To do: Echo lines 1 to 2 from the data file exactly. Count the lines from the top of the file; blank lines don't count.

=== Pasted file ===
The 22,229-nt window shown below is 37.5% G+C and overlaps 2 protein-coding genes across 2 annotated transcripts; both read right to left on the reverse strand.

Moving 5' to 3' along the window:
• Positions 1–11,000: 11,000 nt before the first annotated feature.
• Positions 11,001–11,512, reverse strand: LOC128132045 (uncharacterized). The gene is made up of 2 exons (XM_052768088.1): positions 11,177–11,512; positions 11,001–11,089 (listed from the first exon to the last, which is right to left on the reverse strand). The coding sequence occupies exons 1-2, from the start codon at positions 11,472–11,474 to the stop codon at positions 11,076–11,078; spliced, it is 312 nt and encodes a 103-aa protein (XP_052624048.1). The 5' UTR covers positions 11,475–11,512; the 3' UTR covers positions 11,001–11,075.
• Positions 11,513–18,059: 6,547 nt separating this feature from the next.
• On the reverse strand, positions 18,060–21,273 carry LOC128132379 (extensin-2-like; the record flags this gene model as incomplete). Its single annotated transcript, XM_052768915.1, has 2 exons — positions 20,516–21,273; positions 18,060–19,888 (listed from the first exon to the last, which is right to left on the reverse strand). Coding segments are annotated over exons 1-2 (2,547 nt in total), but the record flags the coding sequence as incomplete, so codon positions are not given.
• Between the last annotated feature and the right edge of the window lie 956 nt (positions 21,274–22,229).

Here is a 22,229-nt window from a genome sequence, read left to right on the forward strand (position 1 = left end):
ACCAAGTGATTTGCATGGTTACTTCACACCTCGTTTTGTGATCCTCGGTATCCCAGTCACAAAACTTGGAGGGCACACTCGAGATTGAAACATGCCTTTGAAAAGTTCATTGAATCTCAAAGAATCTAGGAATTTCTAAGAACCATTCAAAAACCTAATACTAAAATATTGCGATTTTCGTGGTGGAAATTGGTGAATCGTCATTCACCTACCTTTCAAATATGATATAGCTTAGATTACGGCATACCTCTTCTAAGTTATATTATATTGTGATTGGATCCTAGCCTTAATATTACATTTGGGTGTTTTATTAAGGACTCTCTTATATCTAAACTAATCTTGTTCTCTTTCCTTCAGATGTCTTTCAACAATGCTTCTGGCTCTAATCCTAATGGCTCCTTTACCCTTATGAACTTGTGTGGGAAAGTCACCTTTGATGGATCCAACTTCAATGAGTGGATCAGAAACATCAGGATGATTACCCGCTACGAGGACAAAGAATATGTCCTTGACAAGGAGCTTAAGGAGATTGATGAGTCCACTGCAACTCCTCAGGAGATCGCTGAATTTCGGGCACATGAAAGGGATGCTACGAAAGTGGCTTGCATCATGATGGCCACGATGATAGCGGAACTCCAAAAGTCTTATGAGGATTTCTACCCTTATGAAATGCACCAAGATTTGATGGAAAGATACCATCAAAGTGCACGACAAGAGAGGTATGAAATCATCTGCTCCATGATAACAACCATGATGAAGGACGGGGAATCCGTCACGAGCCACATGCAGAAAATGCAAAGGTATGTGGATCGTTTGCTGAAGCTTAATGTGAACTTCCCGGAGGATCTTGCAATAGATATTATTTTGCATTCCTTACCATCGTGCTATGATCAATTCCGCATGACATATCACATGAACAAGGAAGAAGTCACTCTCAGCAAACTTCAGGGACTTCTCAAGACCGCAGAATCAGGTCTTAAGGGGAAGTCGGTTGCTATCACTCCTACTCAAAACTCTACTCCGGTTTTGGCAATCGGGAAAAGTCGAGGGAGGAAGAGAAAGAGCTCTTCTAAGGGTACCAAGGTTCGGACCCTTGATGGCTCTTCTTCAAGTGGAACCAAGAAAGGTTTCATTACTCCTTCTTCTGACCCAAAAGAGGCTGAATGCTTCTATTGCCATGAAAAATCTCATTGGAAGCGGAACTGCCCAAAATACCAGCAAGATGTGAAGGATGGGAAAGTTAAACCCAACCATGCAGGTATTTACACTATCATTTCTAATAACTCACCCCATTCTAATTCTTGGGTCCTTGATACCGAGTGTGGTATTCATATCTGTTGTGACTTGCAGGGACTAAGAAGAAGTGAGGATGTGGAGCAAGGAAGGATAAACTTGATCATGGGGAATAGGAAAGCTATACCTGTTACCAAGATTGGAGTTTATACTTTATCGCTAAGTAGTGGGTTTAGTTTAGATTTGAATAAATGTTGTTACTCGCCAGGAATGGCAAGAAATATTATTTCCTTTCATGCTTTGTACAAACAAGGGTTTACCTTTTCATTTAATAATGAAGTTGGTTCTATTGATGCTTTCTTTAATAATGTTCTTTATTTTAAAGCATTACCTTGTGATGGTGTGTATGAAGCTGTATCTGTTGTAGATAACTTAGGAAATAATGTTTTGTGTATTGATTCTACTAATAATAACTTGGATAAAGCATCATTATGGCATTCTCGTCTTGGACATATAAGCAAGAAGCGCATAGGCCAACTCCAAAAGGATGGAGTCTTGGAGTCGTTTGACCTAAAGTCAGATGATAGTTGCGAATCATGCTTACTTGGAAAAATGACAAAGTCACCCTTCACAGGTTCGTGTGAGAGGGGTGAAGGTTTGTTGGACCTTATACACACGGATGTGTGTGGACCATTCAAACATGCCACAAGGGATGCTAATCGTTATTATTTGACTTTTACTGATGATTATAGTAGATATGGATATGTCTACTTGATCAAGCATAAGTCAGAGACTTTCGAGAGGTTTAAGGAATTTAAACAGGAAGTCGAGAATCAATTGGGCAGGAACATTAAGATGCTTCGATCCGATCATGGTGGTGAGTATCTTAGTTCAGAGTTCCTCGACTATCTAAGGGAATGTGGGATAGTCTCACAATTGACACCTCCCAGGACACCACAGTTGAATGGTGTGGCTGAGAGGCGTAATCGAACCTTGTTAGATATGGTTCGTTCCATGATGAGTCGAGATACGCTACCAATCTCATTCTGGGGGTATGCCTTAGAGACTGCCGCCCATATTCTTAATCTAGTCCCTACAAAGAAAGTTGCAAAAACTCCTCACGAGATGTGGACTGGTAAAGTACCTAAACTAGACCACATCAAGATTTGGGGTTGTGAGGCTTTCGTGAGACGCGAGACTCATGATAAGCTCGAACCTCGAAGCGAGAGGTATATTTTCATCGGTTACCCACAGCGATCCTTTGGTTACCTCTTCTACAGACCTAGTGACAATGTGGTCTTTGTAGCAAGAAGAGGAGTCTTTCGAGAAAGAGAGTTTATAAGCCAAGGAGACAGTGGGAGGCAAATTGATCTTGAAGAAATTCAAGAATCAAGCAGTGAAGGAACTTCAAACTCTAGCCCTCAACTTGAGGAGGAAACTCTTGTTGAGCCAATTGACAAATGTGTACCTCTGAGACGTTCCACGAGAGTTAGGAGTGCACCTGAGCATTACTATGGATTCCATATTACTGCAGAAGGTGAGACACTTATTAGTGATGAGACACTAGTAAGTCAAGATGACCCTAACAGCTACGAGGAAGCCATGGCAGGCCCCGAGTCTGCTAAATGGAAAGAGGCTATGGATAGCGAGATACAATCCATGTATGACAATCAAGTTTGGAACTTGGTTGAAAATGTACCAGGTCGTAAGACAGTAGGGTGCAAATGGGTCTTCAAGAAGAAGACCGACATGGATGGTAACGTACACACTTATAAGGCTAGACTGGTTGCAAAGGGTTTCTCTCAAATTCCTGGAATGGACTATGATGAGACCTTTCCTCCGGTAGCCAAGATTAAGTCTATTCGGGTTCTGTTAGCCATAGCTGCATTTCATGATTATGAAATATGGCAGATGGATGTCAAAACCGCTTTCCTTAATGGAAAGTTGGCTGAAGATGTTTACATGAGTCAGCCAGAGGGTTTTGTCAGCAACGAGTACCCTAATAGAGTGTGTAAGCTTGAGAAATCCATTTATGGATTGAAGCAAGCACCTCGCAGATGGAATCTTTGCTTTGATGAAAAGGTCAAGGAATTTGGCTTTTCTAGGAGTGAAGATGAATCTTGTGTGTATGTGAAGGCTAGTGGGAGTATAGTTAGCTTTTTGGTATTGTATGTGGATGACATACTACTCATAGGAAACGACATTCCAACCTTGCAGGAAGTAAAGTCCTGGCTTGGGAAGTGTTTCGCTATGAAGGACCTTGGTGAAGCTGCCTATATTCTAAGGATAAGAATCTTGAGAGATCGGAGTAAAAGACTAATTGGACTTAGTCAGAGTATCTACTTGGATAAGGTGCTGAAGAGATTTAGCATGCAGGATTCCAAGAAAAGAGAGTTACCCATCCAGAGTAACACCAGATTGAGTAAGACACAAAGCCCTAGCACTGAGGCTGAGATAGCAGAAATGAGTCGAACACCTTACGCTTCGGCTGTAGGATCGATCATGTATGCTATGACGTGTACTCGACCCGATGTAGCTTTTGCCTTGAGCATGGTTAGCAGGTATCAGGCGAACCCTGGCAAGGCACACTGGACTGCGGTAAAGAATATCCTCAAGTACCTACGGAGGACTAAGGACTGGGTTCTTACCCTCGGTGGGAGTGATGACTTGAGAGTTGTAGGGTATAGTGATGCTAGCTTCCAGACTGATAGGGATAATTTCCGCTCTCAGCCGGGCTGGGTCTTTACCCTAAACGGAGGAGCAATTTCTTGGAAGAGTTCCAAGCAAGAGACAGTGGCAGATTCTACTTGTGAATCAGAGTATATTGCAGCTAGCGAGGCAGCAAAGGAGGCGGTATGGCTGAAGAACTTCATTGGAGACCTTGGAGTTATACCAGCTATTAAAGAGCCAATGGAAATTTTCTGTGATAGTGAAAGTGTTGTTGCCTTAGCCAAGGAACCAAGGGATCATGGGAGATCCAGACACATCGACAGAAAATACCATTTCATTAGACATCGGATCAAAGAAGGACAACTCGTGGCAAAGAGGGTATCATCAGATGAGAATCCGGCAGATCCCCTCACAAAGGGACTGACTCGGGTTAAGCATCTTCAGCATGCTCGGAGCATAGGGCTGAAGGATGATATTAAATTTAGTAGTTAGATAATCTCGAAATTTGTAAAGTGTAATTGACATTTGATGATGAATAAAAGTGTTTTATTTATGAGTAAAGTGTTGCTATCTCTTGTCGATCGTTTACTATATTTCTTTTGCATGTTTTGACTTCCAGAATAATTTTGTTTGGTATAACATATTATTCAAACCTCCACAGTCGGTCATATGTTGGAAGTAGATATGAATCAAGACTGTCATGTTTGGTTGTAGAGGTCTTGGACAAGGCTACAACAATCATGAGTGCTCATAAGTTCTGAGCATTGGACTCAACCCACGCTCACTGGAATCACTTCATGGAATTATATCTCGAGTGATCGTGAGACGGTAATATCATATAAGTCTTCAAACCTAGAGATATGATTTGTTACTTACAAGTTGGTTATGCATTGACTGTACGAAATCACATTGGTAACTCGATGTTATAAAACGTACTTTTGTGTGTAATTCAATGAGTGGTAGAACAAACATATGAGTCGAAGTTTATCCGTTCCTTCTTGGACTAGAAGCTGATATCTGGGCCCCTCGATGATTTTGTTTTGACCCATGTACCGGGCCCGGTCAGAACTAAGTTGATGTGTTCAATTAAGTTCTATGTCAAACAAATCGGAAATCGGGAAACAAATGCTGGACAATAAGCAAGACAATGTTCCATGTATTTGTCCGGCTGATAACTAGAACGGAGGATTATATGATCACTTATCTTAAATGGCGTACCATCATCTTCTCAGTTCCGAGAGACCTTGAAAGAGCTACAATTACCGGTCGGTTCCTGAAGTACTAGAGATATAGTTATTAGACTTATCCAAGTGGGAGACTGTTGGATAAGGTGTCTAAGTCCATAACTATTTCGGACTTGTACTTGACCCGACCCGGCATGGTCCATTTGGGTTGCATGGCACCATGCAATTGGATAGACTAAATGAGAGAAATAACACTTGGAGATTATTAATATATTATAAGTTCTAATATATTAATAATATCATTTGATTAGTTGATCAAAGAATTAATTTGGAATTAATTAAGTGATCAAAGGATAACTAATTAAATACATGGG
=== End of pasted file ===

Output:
The 22,229-nt window shown below is 37.5% G+C and overlaps 2 protein-coding genes across 2 annotated transcripts; both read right to left on the reverse strand.

Moving 5' to 3' along the window: